Sherrilyn Ifill is the President and Director-Counsel of the NAACP Legal Defense and Educational Fund, Inc. (LDF)
Politicians, pundits, and the press are still figuring out what the election of Doug Jones means for Alabama — a state that voted overwhelmingly for Donald Trump and that seemed all but destined to make Roy Moore, the twice-removed judge, the heir to the former Senate seat of Jeff Sessions. With eyes toward 2018 and beyond, there’s also talk of how last Tuesday’s special election could represent a sea change in the political fortunes of both Democrats and Republicans for years to come — to say nothing of the president’s agenda, which now hangs in the balance thanks to his bare Senate majority.
Thinking about the national political implications of the Alabama race has a place, but it may miss the forest for the trees. As someone who leads a nonpartisan organization that works to ensure that African Americans have a full and fair opportunity to participate in the political process, I would like instead to elevate the aspirations of the scores of African American voters who last week showed up to the polls and made a difference. Voters who braved the cold in an off-year election and showed everyone, no matter their political affiliation, that they care about Alabama and its future. Voters with hopes and fears and disaffections — much like those white, rural voters who felt ignored by the Washington establishment and that, in profile after glowing profile, told us that they longed for an America that was once great.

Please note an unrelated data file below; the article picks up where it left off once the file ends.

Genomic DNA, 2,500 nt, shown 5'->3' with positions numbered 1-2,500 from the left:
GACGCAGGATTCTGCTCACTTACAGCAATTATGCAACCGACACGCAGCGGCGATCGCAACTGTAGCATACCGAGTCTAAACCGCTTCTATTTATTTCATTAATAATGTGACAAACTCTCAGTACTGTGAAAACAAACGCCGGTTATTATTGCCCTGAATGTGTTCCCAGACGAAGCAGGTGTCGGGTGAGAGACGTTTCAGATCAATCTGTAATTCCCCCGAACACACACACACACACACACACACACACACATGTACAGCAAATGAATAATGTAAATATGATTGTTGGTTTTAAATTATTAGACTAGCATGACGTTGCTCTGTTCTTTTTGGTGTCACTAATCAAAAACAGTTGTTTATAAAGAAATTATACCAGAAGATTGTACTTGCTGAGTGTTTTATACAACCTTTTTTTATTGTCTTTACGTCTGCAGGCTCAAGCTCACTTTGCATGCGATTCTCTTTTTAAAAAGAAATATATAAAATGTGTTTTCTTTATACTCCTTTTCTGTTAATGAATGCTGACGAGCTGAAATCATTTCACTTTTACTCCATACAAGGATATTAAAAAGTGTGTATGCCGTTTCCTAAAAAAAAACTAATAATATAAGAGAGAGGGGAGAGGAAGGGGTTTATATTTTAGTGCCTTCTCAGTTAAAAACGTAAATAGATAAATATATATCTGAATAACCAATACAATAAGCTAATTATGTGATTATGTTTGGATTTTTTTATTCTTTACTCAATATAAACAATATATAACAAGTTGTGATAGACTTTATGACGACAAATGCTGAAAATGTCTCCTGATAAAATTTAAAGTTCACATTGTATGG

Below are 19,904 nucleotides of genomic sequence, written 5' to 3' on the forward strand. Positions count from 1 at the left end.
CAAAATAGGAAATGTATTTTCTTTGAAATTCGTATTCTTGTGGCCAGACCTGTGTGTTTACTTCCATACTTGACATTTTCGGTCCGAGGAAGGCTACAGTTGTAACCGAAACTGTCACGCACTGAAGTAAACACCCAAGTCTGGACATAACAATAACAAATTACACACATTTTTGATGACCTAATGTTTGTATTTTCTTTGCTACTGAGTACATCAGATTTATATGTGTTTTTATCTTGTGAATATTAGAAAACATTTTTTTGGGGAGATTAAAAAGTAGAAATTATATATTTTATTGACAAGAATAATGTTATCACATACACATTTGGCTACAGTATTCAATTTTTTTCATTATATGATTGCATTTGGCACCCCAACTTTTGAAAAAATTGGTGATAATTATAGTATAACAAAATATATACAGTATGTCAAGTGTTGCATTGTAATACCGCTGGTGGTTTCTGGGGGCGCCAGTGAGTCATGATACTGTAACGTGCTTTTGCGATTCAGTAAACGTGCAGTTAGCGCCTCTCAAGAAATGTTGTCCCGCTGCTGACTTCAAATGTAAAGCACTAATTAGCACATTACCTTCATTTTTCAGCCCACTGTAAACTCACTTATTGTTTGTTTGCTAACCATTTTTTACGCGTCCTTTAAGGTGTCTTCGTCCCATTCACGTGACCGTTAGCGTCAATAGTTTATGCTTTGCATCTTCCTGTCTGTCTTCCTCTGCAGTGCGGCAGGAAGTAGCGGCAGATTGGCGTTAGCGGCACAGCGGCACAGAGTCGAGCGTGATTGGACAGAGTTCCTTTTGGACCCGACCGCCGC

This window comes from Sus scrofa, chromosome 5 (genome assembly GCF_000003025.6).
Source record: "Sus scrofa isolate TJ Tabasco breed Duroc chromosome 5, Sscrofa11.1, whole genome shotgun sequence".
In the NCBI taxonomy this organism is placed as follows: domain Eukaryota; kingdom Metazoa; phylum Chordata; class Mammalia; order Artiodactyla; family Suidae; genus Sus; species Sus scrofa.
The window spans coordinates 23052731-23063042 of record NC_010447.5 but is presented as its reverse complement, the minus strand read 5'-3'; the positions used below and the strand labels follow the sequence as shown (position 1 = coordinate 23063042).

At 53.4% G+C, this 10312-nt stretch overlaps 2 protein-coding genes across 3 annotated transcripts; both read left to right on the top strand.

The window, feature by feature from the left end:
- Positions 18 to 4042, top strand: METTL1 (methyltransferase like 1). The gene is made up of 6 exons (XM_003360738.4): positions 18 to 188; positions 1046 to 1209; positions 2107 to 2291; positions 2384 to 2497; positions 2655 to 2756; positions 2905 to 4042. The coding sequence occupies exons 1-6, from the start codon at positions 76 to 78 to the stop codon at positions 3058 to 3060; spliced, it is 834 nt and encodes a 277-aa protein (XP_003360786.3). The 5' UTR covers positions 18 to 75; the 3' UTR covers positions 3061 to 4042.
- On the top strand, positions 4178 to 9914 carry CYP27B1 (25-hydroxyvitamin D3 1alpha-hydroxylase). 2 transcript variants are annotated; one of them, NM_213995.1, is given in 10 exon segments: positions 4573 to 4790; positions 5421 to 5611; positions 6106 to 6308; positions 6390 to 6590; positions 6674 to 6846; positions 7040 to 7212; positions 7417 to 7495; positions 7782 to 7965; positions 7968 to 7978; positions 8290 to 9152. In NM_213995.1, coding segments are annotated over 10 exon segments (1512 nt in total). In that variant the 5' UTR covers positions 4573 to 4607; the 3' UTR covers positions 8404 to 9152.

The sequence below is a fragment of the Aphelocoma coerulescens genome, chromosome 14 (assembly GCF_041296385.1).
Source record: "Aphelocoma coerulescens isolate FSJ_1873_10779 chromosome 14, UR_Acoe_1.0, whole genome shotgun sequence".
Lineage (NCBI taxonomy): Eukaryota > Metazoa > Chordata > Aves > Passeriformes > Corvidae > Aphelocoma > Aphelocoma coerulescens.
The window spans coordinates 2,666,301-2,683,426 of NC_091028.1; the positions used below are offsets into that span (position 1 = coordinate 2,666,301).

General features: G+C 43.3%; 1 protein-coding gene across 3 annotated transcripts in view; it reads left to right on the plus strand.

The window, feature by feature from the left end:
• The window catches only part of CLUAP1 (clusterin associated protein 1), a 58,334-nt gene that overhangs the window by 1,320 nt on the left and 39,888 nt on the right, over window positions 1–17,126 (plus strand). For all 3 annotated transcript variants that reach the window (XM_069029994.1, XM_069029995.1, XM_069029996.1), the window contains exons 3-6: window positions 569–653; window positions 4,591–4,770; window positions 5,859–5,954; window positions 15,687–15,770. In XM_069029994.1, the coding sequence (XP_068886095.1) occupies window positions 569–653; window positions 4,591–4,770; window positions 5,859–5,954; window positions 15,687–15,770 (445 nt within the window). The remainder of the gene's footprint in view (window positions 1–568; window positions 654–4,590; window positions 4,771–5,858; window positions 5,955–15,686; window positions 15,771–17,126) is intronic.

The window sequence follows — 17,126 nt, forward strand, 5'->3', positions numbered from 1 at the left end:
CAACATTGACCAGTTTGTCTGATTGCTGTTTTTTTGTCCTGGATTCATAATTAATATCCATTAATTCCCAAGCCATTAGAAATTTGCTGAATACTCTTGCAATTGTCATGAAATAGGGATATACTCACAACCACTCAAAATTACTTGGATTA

That cherished past has never existed for African Americans — in Alabama or elsewhere. Since this nation’s founding through Reconstruction and this very moment, we continue to fight for even the basic right to cast a ballot without onerous state requirements that needlessly suppress turnout among the poorest or most disadvantaged among us. All eyes may be on Alabama at this time, but the organization I lead, the NAACP Legal Defense Fund, was there on Election Day in 2016, too — providing nonpartisan assistance to voters confused by the state’s voter ID requirements or otherwise puzzled that their names were not in the official voter rolls. Swing state or not, these barriers to the franchise are unacceptable.
The folly is in thinking that only national elections matter — that we should pour our resources and our organizing strength only when Congress or the presidency are in play, and only on behalf of one political party or another. But the citizens for whom we advocate and that I encountered at these predominantly black precincts in 2016 weren’t just there to cast a vote for the next president. They were there to vote for state Supreme Court justices, for lower court judges, for district attorneys, for board of education members, for county commissioners, plus a healthy slate of state constitutional amendments — officers and issues that are critically important for their lives as black Alabamians.